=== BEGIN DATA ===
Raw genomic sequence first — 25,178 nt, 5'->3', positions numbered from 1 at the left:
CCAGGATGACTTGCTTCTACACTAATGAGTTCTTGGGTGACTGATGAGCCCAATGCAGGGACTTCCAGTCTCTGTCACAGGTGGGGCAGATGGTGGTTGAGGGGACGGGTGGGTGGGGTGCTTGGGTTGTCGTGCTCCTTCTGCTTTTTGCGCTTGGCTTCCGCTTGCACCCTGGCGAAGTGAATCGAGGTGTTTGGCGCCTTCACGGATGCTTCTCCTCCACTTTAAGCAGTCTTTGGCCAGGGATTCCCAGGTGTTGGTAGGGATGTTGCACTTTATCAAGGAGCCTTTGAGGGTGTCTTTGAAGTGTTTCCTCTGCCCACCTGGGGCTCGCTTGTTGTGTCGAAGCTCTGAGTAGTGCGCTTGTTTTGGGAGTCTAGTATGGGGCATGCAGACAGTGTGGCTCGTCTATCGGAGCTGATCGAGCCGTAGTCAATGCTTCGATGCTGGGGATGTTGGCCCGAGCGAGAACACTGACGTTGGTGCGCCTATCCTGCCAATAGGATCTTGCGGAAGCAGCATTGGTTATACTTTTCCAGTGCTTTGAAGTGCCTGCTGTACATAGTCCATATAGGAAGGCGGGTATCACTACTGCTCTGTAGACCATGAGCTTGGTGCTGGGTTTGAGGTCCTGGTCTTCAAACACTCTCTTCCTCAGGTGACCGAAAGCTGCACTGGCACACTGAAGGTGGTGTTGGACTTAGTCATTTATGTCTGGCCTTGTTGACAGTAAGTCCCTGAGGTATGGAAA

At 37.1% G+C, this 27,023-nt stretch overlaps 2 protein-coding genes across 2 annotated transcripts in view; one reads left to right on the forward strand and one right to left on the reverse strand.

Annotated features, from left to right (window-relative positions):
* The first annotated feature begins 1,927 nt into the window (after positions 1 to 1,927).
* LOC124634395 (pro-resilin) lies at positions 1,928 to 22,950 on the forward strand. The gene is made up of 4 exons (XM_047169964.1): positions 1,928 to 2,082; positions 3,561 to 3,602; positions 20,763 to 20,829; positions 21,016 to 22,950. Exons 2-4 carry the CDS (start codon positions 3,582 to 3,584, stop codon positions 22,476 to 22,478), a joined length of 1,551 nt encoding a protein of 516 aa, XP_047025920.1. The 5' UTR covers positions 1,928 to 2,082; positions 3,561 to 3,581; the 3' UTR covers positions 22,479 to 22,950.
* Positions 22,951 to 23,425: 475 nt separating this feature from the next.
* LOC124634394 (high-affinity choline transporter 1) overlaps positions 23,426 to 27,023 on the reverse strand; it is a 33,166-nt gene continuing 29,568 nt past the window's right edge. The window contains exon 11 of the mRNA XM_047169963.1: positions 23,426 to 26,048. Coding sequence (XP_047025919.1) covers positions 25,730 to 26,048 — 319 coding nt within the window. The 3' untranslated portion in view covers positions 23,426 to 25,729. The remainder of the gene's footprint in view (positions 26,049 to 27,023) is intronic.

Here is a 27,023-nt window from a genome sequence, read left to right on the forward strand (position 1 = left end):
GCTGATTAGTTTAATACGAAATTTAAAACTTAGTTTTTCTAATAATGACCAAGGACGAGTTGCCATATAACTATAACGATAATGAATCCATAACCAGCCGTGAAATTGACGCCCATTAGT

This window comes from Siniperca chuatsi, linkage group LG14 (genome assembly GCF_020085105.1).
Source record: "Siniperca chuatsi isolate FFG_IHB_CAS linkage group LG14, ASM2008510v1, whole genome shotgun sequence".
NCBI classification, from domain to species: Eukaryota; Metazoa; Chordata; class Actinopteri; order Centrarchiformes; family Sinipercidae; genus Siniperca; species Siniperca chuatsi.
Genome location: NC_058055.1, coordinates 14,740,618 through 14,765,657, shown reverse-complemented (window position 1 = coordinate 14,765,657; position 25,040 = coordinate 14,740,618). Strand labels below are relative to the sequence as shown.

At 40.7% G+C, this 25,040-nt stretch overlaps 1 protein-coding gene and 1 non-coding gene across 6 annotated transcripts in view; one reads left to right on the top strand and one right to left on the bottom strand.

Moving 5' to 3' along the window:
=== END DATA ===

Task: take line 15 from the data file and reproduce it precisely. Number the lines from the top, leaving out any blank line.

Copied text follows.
At 40.7% G+C, this 25,040-nt stretch overlaps 1 protein-coding gene and 1 non-coding gene across 6 annotated transcripts in view; one reads left to right on the top strand and one right to left on the bottom strand.